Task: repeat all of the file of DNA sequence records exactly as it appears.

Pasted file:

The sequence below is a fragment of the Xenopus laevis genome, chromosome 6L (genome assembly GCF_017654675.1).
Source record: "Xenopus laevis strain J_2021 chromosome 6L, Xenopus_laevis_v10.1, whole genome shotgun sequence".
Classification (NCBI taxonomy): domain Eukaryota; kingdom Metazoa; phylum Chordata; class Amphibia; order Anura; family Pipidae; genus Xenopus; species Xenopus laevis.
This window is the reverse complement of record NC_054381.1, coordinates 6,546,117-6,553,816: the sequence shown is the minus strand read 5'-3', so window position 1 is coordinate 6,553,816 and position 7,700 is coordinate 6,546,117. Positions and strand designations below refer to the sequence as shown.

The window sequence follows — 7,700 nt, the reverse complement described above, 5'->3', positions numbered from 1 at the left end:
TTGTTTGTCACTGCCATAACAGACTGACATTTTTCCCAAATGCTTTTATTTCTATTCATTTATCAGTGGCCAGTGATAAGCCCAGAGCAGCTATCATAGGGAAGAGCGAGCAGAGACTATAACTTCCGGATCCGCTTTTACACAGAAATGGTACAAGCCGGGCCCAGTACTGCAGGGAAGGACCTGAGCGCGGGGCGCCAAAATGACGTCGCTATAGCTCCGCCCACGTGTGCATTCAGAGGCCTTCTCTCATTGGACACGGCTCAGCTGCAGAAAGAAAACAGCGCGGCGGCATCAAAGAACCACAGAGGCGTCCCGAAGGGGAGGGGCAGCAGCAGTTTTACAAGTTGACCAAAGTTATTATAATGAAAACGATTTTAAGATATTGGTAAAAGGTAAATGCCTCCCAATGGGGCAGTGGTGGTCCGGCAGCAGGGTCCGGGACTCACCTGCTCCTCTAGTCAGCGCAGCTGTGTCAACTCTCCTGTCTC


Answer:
The sequence below is a fragment of the Xenopus laevis genome, chromosome 6L (genome assembly GCF_017654675.1).
Source record: "Xenopus laevis strain J_2021 chromosome 6L, Xenopus_laevis_v10.1, whole genome shotgun sequence".
Classification (NCBI taxonomy): domain Eukaryota; kingdom Metazoa; phylum Chordata; class Amphibia; order Anura; family Pipidae; genus Xenopus; species Xenopus laevis.
This window is the reverse complement of record NC_054381.1, coordinates 6,546,117-6,553,816: the sequence shown is the minus strand read 5'-3', so window position 1 is coordinate 6,553,816 and position 7,700 is coordinate 6,546,117. Positions and strand designations below refer to the sequence as shown.

The window sequence follows — 7,700 nt, the reverse complement described above, 5'->3', positions numbered from 1 at the left end:
TTGTTTGTCACTGCCATAACAGACTGACATTTTTCCCAAATGCTTTTATTTCTATTCATTTATCAGTGGCCAGTGATAAGCCCAGAGCAGCTATCATAGGGAAGAGCGAGCAGAGACTATAACTTCCGGATCCGCTTTTACACAGAAATGGTACAAGCCGGGCCCAGTACTGCAGGGAAGGACCTGAGCGCGGGGCGCCAAAATGACGTCGCTATAGCTCCGCCCACGTGTGCATTCAGAGGCCTTCTCTCATTGGACACGGCTCAGCTGCAGAAAGAAAACAGCGCGGCGGCATCAAAGAACCACAGAGGCGTCCCGAAGGGGAGGGGCAGCAGCAGTTTTACAAGTTGACCAAAGTTATTATAATGAAAACGATTTTAAGATATTGGTAAAAGGTAAATGCCTCCCAATGGGGCAGTGGTGGTCCGGCAGCAGGGTCCGGGACTCACCTGCTCCTCTAGTCAGCGCAGCTGTGTCAACTCTCCTGTCTC